- Engage those health, housing, charity, pension, and other policies that are woven into the tax code. With about one quarter of all federal subsidies lying within the tax rather than expenditure system, these issues are hard to dodge even in modest reforms and impossible to avoid in comprehensive reform. Whether it’s the hundreds of billions of dollars spent on the tax subsidy for employer-provided insurance, or housing tax subsidies that cost more than the budget of the Department of Housing and Urban Development (HUD), tax reform almost inevitably will affect those policies. To the extent that tax subsidies are maintained, they should still be reformed to be more effective in, say, increasing charitable giving or promoting adequate retirement saving.
- Gather evidence continually, rather than waiting to provide ex post apologetics for a final proposal. Among the many reasons for success in 1986, Treasury and IRS got very busy gathering evidence on growing problems such as the tax shelters of those days, on who benefited from various provisions, and on what the academic literature said. Some efforts require long-term investments, such as in individual and corporate tax models, and even then one often has to change traditional ways of doing things. Before 1984, tax changes were distributed by adjusted gross income (AGI), which meant that the fictitious negative partnership income of tax shelters was subtracted from AGI in a way that made many rich look poor and tax shelter reform look like an attack on the poor. This had to be amended. Many of these efforts take months or years to develop.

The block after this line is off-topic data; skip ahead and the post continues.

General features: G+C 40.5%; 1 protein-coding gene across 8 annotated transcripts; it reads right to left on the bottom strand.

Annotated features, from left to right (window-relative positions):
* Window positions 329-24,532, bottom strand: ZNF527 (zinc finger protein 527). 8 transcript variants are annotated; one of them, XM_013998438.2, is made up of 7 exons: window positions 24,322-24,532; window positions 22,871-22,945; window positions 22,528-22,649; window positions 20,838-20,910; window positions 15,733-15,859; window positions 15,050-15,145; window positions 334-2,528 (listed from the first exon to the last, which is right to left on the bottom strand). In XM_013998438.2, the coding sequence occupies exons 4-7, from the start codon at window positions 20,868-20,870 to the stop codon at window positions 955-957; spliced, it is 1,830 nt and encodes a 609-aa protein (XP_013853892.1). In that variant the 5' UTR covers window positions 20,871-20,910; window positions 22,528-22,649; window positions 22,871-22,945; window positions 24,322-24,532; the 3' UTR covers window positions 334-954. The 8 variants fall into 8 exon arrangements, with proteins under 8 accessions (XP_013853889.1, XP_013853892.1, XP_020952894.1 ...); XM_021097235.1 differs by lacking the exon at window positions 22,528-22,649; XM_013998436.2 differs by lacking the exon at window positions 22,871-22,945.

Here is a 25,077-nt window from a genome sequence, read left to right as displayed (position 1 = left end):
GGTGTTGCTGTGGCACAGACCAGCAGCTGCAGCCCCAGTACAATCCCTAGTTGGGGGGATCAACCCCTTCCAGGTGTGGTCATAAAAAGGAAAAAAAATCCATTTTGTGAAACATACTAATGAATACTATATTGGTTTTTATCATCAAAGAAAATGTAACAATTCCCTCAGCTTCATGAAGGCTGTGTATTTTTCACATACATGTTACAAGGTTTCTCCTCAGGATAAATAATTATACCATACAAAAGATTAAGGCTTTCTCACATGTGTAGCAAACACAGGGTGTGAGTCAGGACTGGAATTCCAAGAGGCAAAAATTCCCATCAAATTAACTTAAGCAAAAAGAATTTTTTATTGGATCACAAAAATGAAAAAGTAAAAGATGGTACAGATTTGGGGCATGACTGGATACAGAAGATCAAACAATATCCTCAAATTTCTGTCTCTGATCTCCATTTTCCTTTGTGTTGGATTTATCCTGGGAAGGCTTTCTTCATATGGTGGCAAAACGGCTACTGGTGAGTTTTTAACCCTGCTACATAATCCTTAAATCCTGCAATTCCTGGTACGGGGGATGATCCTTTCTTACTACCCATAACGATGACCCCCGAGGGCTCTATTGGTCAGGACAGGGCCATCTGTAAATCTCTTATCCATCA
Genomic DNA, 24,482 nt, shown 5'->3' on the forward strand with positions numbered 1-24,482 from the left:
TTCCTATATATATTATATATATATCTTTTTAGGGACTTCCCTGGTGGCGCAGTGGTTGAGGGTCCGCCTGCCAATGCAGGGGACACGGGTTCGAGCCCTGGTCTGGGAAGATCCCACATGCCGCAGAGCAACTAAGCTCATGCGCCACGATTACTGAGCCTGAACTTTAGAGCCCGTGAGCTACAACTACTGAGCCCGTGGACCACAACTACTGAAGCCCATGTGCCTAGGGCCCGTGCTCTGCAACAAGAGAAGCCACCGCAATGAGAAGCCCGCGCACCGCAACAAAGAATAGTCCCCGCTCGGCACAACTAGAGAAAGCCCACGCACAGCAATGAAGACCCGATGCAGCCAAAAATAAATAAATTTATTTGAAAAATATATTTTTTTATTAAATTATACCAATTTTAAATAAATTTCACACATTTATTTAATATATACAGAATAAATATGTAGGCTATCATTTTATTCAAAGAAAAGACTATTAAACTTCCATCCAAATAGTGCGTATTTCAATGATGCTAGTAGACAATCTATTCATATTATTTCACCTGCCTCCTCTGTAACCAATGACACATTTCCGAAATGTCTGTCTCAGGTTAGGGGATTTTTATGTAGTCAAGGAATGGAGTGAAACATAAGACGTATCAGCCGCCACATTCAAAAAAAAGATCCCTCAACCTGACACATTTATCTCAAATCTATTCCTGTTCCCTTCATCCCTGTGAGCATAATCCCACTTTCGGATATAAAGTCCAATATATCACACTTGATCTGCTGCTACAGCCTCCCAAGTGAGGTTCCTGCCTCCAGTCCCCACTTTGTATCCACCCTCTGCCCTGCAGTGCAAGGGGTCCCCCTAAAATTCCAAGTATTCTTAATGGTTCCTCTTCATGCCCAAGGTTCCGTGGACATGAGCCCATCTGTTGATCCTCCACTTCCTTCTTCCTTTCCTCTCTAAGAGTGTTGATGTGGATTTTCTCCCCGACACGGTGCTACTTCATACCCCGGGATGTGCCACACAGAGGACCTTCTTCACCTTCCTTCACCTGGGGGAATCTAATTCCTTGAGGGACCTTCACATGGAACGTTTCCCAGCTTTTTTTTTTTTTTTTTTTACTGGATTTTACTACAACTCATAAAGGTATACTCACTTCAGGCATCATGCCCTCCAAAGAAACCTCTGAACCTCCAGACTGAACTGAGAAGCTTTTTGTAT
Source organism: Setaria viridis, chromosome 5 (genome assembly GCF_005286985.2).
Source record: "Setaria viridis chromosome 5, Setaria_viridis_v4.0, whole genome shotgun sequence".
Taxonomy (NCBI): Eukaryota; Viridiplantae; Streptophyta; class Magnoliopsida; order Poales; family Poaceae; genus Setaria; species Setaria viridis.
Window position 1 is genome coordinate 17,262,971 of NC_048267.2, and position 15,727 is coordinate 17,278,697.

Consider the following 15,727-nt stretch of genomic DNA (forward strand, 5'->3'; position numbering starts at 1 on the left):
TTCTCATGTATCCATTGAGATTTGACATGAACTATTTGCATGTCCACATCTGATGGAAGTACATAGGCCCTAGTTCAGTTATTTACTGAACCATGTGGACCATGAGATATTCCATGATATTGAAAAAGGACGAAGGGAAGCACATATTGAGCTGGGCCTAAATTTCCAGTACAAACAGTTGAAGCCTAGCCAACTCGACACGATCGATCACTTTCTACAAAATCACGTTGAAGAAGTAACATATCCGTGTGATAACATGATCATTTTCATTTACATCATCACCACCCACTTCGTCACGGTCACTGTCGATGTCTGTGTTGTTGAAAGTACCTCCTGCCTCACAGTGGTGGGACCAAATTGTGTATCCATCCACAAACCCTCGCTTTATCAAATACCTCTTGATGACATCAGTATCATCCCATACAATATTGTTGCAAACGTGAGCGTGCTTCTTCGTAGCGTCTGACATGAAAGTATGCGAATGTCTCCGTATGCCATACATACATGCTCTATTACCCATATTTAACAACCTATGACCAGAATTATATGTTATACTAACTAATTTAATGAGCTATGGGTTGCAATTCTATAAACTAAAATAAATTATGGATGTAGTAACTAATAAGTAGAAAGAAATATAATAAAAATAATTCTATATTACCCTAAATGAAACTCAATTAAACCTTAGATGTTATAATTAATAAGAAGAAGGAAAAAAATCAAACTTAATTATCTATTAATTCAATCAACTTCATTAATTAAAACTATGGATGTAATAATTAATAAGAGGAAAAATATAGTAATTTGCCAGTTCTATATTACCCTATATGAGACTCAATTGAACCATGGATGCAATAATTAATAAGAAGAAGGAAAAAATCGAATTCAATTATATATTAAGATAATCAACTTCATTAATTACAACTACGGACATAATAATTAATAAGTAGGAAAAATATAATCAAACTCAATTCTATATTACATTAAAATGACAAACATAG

- Empower well the plumbers, architects, and engineers—your crew in the Treasury’s Office of Tax Policy and the Congressional Joint Committee on Taxation—if you want a structure that will stand. They often know what pipes can or need to be welded together, but they only do what they are empowered to do in a world where a lot of people make crazy claims. For some reason, smart doctors, lawyers, and entrepreneurs when elected or appointed to political positions think that they have miraculously garnered the talent to weld together the pipes through which explosive gas flows.
Want to predict the probability of reform? Simply go through the list and ask yourself the extent to which those in charge at any stage understand and have a plan for dealing with these types of issues.
This post originally appeared on TaxVox.
Q: Since the modern federal income tax was created in 1913, how often has Congress enacted a revenue-neutral income tax reform that significantly expanded the tax base and lowered rates??
A: One. In 1986.
It is no wonder that the Trump administration—like others before it—is struggling with broad and systemic tax reform. To better understand why, think of tax legislation in three distinct flavors: tax cuts, tax increases, and revenue-neutral changes.
Most income tax bills cut taxes. The reason is obvious. Elected officials like to give something to voters rather than take something away from them.
Since the large tax increases required to finance World War II, most revenue bills reduced taxes, particularly in the period up through 1981. Significant reductions in defense spending as a share of the economy, along with inflationary increases in incomes that pushed people to pay higher individual income tax rates, made legislated tax cuts possible during what I call the Era of Easy Finance.